From the beginning, Macbeth’s intentions are made clear to the reader; he wants power and authority. After hearing that he will become king, Macbeth’s mind immediately turns to the thought of murdering Duncan as demonstrated in his aside where he says, “... Why do I yield to that suggestion / Whose horrid image doth unfix my hair / And make my seated heart knock at my ribs/ Against the use of nature?” (Shakespeare, Macbeth 1.4.134-37). If he were truly a loyal patron, this thought would not last as long as it did in Macbeth’s head, but his ambition transformed him. As Macbeth’s downfall advances he loses his integrity since his vision is clouded by his ambition and maintaining his rule. Macbeth’s mania gets to a point where, “[the Witches] no longer need to go and meet him; he seeks them out.
Hamlet’s quest for finding a new definition of identity starts as Jardine expresses with the "“unlawful” marriage (which) has strengthened the line in Claudius’s favour, and to Hamlet detriment”. Therefore, it is Hamlet’s outrage against his uncle 's complot to kill Old Hamlet, in order to become the new king and achieve the higher position in the leader of Providentialism, which turns Hamlet into a threat. Hamlet’s attitude of defiance against the new king, and thus to the Body politic, creates a subversive figure whose challenging posture entails the possible loss of power, and the beginning of a new system of government based on democracy. As Barker says, “Hamlet asserts against the devices of the world an essential interiority. If the “forms, modes, shapes” fail to denote him truly is because in him a separation has already opened up between the inner reality of the subject (…) and an inauthentic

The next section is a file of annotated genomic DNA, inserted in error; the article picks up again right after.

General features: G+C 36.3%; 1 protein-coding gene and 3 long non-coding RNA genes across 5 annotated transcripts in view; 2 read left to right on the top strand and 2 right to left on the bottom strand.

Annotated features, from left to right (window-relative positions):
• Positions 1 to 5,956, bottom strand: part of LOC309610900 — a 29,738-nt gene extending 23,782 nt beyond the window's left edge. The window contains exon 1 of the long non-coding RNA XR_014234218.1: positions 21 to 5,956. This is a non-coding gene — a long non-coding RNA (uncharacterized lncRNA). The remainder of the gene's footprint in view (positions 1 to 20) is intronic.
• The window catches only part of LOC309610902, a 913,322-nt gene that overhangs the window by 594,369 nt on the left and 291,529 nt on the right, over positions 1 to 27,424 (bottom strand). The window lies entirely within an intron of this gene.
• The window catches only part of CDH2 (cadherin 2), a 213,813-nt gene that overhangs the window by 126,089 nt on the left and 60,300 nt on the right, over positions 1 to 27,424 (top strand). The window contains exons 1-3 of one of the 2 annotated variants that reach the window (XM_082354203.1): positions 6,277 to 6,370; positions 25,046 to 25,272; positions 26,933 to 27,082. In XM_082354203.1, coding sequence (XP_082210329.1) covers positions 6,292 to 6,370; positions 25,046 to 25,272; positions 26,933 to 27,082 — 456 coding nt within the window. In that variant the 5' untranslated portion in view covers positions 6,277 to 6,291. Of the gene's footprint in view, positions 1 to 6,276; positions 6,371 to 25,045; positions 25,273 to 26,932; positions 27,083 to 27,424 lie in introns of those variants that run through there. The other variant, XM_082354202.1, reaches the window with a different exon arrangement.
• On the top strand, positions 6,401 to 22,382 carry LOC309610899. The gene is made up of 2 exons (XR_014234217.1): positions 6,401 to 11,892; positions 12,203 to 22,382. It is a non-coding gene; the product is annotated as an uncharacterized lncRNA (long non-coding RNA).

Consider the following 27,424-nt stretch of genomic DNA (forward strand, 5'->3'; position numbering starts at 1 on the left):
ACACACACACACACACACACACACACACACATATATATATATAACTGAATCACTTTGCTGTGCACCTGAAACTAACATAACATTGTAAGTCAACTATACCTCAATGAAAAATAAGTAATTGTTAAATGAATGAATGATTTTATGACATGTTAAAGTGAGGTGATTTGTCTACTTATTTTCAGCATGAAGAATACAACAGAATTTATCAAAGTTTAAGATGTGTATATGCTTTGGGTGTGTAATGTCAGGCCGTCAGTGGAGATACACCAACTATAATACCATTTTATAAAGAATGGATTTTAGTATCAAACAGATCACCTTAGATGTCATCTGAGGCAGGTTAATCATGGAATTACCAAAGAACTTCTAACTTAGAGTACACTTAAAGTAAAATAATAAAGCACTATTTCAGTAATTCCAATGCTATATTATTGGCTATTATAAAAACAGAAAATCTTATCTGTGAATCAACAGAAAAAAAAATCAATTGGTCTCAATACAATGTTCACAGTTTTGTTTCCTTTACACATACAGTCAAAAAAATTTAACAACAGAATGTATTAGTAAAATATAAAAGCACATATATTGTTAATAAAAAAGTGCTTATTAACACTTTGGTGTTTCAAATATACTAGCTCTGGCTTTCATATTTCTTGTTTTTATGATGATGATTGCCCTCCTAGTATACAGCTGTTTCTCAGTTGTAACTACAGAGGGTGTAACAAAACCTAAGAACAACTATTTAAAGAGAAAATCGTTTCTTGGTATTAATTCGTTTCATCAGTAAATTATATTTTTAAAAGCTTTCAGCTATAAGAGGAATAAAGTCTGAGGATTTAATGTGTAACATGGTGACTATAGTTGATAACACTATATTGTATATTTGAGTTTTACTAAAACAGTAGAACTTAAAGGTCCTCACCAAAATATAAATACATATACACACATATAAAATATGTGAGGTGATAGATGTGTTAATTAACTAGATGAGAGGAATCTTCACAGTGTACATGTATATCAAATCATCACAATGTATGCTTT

It was in Alonso’s control whether to return the dukedom back or not due to his authorities. Even though Alonso supported Antonio to betray Prospero, he was ready to sacrifice anything in return for his son. To express his excitement of getting the dukedom back, Prospero wanted to give Alonso something in return that will satisfy him. While Alonso thought he lost Ferdinand during the shipwreck, Prospero strategically surprised Alonso by presenting his son and Miranda together. Before Prospero presented Ferdinand and Miranda in front of Alonso, he mentioned how he was experiencing the same loss of loosing his only child to the storm.